Chocolate Gâteau

DSCN4400March 14th, Thursday:

  • Salt Ramen (Ramen Noodles, Pork, Bean Sprout, Carrot, Onion, Bamboo Shoot)
  • Milk
  • Onion Chip Salad (Cabbage, Cucumber, Ham, Onion)
  • Chocolate Gâteau
  • Kcal: 802

Gateau is often requested. The secret to its popularity is its soft texture together with the rich taste from the cocoa bean. Please enjoy it!

Today’s salad had a surprising vinegary taste. It seemed to be something like ohitashi dressed in an italian style dressing. Also, eating it today, it struck me that we never have processed meat in school lunch, which is probably a good thing. As a special treat today, we also had Ito-en tea. I love Ito-en because I used to drink their Oi Ocha every weekend while eating Kinoko-no-yama when I was in university (I had such a nice boyfriend back then!) I asked why we had Ito-en today, and apparently it was a graduation present to the school from the post-office. Yeah, that is how awesome our post-office is. And finally, who doesn’t love Okome de Choco Gateau!

Tuesday was the last day for my third years at my Higashiyama school. So as it was the last English class, I was able to hold a tea party for them. There being only six students in the third years also made it possible. There isn’t a strong tradition of tea in my tropical homeland, but despite this, I did my best to throw British style tea party for them.

I am not allowed to post pictures containing my students online, but here is a cropped photograph of this poor teacher explaining things over the

Here I am having Tea with my students.

Formal etiquette is something I have always had an interest in; I often used to read this 1960’s edition of Emily Post just for fun. That said I really didn’t learn any sort of etiquette beyond basic table manners at home. While of course my mother would scold us if we chewed with our mouths open or shoveled food off our plates, we didn’t use a knife at dinner, much less learn how to handle one, and eating our peas with a spoon was perfectly permissible. But once I travelled over seas, I realized that lacking the ability to eat in a proper Western manner marks one as a sort of ignorant person. Anyway, my point is that I think playing tea party is a very important part of internationalization too. Finally, I want to say that all the Japanese I have had dinner with have had impeccable table manners.

塩ラーメン
牛乳
オニオンチップサラダ
ガトーショコラ

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Yearbooks and Beansprouts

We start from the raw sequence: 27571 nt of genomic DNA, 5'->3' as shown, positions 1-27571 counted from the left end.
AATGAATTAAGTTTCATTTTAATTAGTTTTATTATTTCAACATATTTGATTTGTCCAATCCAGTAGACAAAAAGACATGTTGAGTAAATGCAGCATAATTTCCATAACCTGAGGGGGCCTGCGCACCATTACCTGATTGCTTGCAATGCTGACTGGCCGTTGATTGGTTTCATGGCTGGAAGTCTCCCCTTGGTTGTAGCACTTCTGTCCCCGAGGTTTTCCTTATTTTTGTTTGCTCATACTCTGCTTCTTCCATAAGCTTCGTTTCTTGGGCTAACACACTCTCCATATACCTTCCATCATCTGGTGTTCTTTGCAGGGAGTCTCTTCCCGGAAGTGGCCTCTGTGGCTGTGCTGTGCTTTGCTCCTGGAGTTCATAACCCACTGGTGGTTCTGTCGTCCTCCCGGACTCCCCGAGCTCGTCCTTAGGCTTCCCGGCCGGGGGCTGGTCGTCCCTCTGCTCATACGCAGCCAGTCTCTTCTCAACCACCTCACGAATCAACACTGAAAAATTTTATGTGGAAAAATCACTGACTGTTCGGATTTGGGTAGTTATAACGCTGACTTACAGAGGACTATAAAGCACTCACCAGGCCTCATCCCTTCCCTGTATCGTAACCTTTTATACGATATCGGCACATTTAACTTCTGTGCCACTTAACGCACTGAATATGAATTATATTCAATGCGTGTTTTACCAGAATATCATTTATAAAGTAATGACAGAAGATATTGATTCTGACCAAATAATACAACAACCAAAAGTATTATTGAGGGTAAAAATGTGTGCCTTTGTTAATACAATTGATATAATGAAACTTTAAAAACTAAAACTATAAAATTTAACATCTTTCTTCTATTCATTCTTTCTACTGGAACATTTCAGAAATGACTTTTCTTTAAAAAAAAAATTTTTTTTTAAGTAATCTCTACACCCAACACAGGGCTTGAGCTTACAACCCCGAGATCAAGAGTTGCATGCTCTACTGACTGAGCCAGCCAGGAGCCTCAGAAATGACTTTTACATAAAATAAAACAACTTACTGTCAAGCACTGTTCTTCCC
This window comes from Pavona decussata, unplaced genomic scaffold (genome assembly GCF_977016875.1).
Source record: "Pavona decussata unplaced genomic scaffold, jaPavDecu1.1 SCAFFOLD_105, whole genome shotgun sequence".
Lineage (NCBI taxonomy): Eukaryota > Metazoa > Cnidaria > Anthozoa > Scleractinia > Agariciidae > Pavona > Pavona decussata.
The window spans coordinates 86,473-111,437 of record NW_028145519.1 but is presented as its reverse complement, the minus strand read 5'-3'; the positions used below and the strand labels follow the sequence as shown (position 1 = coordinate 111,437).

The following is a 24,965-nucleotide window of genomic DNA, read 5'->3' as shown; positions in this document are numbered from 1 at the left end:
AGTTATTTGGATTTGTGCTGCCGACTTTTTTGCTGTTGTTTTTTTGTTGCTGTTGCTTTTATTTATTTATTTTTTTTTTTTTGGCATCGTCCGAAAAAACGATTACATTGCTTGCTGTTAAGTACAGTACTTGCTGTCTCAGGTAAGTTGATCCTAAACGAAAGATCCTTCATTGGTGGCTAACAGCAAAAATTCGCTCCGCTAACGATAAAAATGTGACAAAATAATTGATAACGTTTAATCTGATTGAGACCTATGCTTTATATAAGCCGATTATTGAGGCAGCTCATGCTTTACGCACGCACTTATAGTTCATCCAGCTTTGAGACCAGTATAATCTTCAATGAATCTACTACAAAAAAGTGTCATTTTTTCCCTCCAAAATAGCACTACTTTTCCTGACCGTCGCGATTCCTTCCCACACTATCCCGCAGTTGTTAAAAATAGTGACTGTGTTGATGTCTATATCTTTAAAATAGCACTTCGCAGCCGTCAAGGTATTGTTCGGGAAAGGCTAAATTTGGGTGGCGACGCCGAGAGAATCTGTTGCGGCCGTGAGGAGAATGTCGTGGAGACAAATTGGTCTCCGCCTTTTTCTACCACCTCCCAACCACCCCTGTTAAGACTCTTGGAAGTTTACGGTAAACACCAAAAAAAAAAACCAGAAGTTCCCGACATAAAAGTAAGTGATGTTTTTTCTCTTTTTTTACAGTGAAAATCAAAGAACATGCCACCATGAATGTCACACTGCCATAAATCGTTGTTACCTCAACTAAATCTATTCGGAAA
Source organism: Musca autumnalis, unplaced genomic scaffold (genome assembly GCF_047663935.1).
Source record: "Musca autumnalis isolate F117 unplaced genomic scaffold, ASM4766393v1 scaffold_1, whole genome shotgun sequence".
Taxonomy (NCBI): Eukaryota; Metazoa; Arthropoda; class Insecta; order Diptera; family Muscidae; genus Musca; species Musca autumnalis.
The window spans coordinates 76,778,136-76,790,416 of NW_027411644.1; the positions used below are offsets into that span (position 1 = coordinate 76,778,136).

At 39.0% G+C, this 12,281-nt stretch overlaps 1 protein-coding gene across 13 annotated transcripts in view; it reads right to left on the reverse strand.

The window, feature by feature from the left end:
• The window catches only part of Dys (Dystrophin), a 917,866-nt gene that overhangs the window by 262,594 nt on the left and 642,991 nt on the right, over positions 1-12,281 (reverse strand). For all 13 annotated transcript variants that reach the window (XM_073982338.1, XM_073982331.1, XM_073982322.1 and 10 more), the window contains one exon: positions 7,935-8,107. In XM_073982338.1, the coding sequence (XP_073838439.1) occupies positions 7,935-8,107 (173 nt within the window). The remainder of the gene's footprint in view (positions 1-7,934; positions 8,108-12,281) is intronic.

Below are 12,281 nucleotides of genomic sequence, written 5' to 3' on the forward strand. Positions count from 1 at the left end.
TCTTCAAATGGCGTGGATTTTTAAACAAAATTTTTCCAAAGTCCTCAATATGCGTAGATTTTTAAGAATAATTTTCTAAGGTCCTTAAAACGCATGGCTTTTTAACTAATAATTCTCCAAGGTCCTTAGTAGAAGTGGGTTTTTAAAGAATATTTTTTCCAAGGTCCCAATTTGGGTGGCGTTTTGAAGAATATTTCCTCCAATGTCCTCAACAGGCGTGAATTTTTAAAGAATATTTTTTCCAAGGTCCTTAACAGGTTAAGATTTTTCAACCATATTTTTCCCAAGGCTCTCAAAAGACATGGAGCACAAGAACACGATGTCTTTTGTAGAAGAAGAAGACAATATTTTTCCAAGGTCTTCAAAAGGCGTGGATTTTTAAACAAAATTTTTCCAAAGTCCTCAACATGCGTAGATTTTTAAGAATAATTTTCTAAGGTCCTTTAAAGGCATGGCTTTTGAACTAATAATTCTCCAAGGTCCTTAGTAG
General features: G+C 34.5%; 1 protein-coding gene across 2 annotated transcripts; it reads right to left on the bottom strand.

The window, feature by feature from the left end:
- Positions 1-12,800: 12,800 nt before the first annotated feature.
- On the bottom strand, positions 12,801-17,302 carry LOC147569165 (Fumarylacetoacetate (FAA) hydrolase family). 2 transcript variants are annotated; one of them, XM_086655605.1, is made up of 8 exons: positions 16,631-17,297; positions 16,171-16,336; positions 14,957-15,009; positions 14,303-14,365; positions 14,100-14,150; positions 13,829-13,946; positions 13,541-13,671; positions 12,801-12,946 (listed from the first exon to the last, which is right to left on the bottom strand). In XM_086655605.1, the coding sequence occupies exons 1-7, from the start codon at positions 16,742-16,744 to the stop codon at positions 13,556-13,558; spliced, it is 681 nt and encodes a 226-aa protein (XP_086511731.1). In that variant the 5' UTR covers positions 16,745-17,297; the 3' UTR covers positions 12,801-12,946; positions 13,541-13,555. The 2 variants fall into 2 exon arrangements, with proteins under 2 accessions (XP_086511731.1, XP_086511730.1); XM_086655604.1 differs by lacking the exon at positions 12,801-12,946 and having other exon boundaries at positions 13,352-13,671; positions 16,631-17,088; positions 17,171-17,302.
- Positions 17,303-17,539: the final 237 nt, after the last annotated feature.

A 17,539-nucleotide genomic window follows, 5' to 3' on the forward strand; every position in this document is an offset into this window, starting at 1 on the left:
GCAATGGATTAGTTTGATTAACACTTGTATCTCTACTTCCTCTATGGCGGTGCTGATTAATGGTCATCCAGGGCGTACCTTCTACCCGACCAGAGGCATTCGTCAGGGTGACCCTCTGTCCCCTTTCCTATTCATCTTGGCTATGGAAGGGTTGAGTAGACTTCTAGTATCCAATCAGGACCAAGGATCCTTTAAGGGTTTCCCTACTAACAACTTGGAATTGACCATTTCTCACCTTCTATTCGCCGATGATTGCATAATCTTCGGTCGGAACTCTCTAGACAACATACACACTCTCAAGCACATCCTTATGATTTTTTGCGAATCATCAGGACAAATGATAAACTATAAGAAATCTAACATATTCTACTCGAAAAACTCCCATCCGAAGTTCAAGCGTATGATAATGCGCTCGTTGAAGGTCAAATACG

March 12th, Tuesday:

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  • Chinese Egg Drop Soup (Crab Flakes, Spinach, Carrot, Onion, Egg, Chicken, Bamboo Shoots, Shark Fin)
  • Spring Rain Salad (Glass Noodles, Bean Sprouts, Cucumber, Bamboo Shoots, Carrot, Wakame Seaweed, Cloud Ear Mushroom)
  • Breaded Shrimp
  • Strawberry Jam
  • Coppe Bread
  • Milk
  • Kcal: 663

Moyashi (bean sprouts) are the sprouts of bean type plants like soybeans. They include vitamin C, which protects our body from stress and builds our power of resistance against illnesses.

Before I came to Japan, I couldn’t say I was very good friends with beansprouts. In the school lunch when I was a child, we would have a sort of noodle beansprout dish that I was always a bit dismayed at: mostly because there were more beansprouts than noodles in the dish!  Also, I think they weren’t cooked probably maybe, but I don’t clearly remember. Anyway, bean sprouts on a whole have a very poor reputation in America, but actually they are used in all sorts of delicious dishes here in Japan. They are also quite healthy and easy to grow at home, which make them a very wonderful plant. So bean sprouts and I have become friends once again today.

Oh and another note about today’s food: note the soup has shark fin in it! Maybe it will make my skin beautiful!

The third years got their year books today. In my homeland, all students have the option of purchasing the year book, and the bulk of year book contains portrait photographs of every student, which serves as a sort of record of all the pupils enrolled every year. In Japan, only the third years get yearbooks, and they contain just photoes and messages all about the third years. However, at the Entrance and Graduation ceremony, formal photographs are taken of all the students together, and that in turn serves as a record of the pupils enrolled. The tradition of taking a group photograph goes back to the start and public schooling/photography in Japan. Some of my schools have posted on the wall such group photographs going back to the Taisho period (1920s). It is pretty fascinating to look at them: how the number of students decreased, how the clothing and fashions changed, how the school building changed, and even how the features of the students and teachers faces changed as time progressed through the  frontier period, through the war and finally into the modern era.